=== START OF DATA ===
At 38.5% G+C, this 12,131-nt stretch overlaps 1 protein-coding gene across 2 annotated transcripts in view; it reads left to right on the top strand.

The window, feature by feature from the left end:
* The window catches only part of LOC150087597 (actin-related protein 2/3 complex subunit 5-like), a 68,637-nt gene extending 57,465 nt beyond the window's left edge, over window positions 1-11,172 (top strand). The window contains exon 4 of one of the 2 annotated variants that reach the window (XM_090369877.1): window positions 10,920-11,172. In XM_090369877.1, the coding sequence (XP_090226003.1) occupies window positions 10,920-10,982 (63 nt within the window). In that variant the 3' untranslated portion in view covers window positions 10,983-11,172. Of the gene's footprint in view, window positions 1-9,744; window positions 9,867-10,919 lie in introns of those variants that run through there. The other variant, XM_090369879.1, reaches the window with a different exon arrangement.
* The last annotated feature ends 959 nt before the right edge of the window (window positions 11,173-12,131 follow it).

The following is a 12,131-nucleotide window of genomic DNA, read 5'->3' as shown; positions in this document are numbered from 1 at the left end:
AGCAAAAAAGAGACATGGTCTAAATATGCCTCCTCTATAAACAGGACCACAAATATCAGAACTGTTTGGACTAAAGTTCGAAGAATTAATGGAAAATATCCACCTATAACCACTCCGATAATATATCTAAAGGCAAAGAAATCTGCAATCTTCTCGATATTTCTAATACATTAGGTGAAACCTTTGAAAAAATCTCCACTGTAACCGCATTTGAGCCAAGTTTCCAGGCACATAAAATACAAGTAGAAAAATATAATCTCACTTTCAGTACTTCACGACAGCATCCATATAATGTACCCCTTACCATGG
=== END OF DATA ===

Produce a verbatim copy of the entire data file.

At 38.5% G+C, this 12,131-nt stretch overlaps 1 protein-coding gene across 2 annotated transcripts in view; it reads left to right on the top strand.

The window, feature by feature from the left end:
* The window catches only part of LOC150087597 (actin-related protein 2/3 complex subunit 5-like), a 68,637-nt gene extending 57,465 nt beyond the window's left edge, over window positions 1-11,172 (top strand). The window contains exon 4 of one of the 2 annotated variants that reach the window (XM_090369877.1): window positions 10,920-11,172. In XM_090369877.1, the coding sequence (XP_090226003.1) occupies window positions 10,920-10,982 (63 nt within the window). In that variant the 3' untranslated portion in view covers window positions 10,983-11,172. Of the gene's footprint in view, window positions 1-9,744; window positions 9,867-10,919 lie in introns of those variants that run through there. The other variant, XM_090369879.1, reaches the window with a different exon arrangement.
* The last annotated feature ends 959 nt before the right edge of the window (window positions 11,173-12,131 follow it).

The following is a 12,131-nucleotide window of genomic DNA, read 5'->3' as shown; positions in this document are numbered from 1 at the left end:
AGCAAAAAAGAGACATGGTCTAAATATGCCTCCTCTATAAACAGGACCACAAATATCAGAACTGTTTGGACTAAAGTTCGAAGAATTAATGGAAAATATCCACCTATAACCACTCCGATAATATATCTAAAGGCAAAGAAATCTGCAATCTTCTCGATATTTCTAATACATTAGGTGAAACCTTTGAAAAAATCTCCACTGTAACCGCATTTGAGCCAAGTTTCCAGGCACATAAAATACAAGTAGAAAAATATAATCTCACTTTCAGTACTTCACGACAGCATCCATATAATGTACCCCTTACCATGG